Senators Want to Prosecute Russians for War Crimes in Ukraine
WASHINGTON — A Senate panel raised the possibility Wednesday of extending U.S. jurisdiction against Russian military personnel to hold them personally accountable for war crimes in Ukraine.
Current federal law allows the Justice Department to prosecute war criminals only if they are American or commit offenses against Americans. Otherwise, they are extradited to countries where they are wanted.
Now the Senate Judiciary Committee is showing bipartisan support for more aggressively tracking down and prosecuting foreign war criminals, particularly the Russians who are blamed for torture and mass murders of Ukrainians.
“We must not look away, we must face this squarely,” said Sen. Dick Durbin, D-Ill., chairman of the Senate Judiciary Committee.
The prosecutions would create a dangerous dilemma for U.S. foreign policy.
International policies normally dictate that arrests of foreigners who committed crimes in other countries are considered an intrusion into their home countries’ sovereignty, perhaps even an act of war.
Senators who spoke during the hearing Wednesday said the atrocities coming out of Ukraine require a new approach.
Sen. Lindsey Graham, R-S.C., said the United States needs to “let the Russians know you follow [Russian President Vladimir] Putin’s orders at your own peril.”
Ukrainian prosecutors claim to have documented nearly 35,000 war crimes by Russians.
Some of them were revealed this month after Ukrainians retook the city of Izium from Russian occupiers.
The once picturesque city of more than 45,000 was nearly destroyed. In a forested area outside of town, authorities discovered mass graves of about 450 of the city’s residents.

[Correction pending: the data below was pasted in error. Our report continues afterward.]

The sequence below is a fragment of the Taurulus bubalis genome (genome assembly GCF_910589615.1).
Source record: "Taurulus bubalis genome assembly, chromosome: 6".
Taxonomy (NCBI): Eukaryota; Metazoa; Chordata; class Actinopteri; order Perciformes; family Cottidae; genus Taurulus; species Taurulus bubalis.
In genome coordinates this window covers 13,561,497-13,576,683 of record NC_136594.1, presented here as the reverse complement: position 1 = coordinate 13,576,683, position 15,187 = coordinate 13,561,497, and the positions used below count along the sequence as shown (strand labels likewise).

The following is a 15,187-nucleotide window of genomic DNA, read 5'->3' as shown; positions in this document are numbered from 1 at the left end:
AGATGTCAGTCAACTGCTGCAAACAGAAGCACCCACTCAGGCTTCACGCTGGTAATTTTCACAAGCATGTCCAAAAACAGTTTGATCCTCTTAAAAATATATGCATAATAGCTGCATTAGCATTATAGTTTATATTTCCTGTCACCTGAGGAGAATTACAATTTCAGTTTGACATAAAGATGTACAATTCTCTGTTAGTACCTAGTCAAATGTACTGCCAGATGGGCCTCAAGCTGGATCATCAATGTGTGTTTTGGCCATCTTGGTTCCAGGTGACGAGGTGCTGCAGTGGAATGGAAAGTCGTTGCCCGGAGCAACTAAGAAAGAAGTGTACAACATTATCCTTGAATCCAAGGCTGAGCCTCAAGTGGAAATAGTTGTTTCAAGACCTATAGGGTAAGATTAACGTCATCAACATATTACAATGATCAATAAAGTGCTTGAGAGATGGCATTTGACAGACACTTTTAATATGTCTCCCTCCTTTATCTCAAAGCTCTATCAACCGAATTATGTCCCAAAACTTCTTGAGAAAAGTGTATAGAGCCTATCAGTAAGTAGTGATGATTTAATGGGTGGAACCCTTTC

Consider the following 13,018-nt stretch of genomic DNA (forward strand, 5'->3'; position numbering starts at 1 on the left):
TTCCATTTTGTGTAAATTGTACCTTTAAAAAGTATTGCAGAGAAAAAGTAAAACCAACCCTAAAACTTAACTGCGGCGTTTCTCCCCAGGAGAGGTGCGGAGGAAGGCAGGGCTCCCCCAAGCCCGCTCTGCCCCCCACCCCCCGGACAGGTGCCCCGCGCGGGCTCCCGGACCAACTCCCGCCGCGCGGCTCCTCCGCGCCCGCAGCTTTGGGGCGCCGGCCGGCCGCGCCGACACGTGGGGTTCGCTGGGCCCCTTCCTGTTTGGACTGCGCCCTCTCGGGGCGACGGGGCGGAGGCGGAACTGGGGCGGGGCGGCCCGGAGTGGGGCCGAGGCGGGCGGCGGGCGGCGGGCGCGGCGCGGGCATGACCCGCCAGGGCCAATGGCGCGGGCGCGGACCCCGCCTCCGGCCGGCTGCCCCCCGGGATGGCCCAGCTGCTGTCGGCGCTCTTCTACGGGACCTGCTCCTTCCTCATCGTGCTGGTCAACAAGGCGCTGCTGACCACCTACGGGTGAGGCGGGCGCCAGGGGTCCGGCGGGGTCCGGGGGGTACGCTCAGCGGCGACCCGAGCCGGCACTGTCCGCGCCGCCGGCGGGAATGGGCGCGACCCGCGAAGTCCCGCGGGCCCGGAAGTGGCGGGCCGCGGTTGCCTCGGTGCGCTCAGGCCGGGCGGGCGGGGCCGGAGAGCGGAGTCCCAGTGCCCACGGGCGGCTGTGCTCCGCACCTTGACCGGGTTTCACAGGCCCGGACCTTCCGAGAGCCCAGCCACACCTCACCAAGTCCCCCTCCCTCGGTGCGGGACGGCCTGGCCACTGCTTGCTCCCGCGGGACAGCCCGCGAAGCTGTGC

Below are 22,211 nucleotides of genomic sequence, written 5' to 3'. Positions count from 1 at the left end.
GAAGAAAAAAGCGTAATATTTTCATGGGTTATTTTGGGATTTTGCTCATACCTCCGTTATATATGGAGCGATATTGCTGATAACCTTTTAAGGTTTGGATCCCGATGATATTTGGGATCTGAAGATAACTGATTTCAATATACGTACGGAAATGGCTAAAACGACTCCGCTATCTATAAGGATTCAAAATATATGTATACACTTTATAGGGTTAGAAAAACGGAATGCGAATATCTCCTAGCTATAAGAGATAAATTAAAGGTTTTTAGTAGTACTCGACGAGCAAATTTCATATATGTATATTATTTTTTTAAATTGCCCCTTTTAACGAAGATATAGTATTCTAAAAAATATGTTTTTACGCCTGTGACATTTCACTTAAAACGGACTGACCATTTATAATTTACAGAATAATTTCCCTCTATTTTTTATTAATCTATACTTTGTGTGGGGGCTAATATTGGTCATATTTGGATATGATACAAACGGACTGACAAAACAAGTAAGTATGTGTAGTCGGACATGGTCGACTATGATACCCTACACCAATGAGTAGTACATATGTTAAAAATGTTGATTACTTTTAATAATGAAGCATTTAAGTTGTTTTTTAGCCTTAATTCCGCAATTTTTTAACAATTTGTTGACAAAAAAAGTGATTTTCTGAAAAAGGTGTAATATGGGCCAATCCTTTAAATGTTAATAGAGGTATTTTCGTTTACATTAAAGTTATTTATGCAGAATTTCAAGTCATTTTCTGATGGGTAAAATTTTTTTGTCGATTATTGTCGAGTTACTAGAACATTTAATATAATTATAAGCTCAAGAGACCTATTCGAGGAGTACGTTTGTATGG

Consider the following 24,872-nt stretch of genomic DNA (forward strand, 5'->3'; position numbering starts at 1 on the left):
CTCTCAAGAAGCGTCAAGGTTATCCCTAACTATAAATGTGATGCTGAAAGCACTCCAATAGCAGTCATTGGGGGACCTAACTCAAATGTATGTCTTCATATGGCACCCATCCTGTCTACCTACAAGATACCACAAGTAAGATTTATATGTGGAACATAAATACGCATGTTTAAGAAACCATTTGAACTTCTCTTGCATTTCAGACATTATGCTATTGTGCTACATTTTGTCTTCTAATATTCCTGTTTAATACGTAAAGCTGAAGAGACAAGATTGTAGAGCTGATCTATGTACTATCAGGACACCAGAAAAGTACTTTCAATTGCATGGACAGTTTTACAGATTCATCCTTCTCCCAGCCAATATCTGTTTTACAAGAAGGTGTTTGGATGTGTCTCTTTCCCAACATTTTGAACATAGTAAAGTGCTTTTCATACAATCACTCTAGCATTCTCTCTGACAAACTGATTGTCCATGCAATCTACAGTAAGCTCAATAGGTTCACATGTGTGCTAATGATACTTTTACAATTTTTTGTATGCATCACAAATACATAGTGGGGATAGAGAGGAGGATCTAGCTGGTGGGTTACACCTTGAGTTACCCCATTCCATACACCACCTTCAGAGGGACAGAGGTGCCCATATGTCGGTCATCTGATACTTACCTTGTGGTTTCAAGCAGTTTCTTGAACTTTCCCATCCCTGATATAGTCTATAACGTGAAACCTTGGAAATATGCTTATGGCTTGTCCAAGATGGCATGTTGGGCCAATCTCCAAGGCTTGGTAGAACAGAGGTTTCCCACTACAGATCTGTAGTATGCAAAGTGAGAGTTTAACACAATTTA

The bodies included children, people with their hands tied behind their backs, some with crushed skulls and others with faces mutilated beyond recognition.
The Senate is considering a declaration that Russia is a state sponsor of terrorism.
The declaration refers to countries that federal law defines as having “repeatedly provided support for acts of international terrorism.” The list includes Cuba, Iran and North Korea.
Inclusion on the list results in tough sanctions, such as controls on exports to the listed countries of all consumer products that could potentially be used by their military, prohibitions on economic assistance and opposition to loans from the World Bank or other international financial institutions.
The designation also removes diplomatic immunity to allow families of terrorist victims to file lawsuits against state sponsors of terrorism is U.S. courts.
Other proposals would allow the Justice Department to prosecute war criminals who enter the United States regardless of where they committed the offenses, even if no Americans were victimized.
Some of the senators recommended prosecuting Putin.
“At the least, in my view, he could be tried and convicted in absentia,” said Sen. Richard Blumenthal, D-Conn.
The senators sought input from Justice Department and Homeland Security Department officials on their plans for prosecuting war criminals.
Eli M. Rosenbaum, director of war crimes enforcement for the Justice Department, said there’s a loophole in U.S. laws on terrorism.
There are 21 laws against various forms of terrorism but none that would allow prosecution for crimes against humanity, which normally refer to government-sponsored offenses against civilians. They can include mass murder, slave trade, genocide or sex crimes.
“Russian and other war criminals who come here should not be able to escape criminal justice,” Rosenbaum said.
Andre R. Watson, an assistant director for national security at the Homeland Security Department, recommended more stringent efforts to watch for war criminals as they enter the United States.
Often, “victims come to the United States” to escape their tormentors, he said. “Sometimes the perpetrators follow.”
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